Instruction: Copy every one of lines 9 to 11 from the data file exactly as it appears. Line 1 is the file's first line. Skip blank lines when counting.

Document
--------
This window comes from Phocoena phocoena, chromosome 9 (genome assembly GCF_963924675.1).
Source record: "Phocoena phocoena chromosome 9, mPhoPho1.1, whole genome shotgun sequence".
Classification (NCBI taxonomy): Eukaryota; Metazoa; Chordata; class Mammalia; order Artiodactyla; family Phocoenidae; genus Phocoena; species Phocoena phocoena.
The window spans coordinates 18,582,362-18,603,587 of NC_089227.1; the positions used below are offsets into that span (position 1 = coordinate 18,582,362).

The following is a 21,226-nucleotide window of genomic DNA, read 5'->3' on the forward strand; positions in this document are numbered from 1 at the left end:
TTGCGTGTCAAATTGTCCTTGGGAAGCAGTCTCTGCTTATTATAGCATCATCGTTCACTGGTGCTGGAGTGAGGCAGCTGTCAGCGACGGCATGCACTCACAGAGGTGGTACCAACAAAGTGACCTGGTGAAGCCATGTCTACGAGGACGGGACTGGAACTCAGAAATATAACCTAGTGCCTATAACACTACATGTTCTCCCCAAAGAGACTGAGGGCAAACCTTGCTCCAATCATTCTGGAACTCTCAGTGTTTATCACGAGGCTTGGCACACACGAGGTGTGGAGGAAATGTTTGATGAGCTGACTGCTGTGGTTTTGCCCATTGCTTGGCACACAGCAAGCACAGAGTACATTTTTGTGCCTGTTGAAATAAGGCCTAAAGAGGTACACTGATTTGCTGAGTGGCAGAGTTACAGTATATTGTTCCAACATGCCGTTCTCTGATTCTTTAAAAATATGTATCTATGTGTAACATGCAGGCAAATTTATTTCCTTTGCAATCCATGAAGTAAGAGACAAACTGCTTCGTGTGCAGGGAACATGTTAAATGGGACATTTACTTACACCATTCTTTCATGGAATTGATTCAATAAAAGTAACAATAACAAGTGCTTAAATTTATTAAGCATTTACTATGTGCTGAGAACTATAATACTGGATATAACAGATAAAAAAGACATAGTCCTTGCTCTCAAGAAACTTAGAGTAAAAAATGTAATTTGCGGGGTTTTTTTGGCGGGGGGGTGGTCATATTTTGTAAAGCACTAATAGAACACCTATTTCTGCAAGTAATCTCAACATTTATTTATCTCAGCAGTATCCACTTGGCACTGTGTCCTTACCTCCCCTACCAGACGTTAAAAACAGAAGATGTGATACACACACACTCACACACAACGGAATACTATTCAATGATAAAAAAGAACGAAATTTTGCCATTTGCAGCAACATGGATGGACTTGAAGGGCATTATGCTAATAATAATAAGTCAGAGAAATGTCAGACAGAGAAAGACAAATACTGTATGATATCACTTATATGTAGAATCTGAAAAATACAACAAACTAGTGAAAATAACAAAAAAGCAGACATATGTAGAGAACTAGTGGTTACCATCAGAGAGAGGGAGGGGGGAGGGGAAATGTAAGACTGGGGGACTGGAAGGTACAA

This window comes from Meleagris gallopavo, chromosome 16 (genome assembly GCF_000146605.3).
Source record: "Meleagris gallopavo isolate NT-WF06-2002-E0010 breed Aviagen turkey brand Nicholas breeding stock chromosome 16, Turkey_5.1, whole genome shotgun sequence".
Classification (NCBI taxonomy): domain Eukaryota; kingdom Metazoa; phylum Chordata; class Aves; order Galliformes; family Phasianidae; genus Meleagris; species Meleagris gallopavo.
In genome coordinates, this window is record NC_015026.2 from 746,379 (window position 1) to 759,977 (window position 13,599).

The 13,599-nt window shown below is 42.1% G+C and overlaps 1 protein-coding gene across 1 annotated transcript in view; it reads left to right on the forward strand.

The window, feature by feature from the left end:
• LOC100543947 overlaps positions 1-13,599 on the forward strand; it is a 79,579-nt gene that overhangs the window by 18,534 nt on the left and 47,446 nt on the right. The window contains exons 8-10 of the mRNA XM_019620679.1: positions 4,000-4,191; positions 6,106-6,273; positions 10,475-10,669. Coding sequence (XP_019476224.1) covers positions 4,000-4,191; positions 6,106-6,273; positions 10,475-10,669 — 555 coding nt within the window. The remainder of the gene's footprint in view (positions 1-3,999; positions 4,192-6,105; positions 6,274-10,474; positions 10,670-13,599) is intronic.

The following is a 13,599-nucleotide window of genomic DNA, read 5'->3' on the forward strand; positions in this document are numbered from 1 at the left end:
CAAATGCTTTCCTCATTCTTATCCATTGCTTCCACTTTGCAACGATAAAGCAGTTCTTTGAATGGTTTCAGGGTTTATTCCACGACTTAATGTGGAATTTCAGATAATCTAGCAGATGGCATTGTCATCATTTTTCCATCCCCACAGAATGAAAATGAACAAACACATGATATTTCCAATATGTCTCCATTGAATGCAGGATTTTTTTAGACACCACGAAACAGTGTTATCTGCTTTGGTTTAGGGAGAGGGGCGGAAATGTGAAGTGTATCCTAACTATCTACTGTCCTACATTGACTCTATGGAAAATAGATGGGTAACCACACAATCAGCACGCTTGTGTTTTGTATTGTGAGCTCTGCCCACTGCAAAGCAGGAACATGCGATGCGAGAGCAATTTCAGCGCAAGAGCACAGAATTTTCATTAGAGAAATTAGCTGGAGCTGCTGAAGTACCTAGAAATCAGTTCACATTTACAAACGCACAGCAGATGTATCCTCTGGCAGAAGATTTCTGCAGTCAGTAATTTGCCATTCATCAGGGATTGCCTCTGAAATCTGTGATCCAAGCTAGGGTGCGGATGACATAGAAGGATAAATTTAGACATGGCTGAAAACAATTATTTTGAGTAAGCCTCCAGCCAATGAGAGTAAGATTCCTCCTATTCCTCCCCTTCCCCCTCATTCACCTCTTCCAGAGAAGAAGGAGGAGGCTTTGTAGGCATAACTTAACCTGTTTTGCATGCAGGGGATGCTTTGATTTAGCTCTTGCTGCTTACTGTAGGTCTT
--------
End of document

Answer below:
Classification (NCBI taxonomy): domain Eukaryota; kingdom Metazoa; phylum Chordata; class Aves; order Galliformes; family Phasianidae; genus Meleagris; species Meleagris gallopavo.
In genome coordinates, this window is record NC_015026.2 from 746,379 (window position 1) to 759,977 (window position 13,599).

The 13,599-nt window shown below is 42.1% G+C and overlaps 1 protein-coding gene across 1 annotated transcript in view; it reads left to right on the forward strand.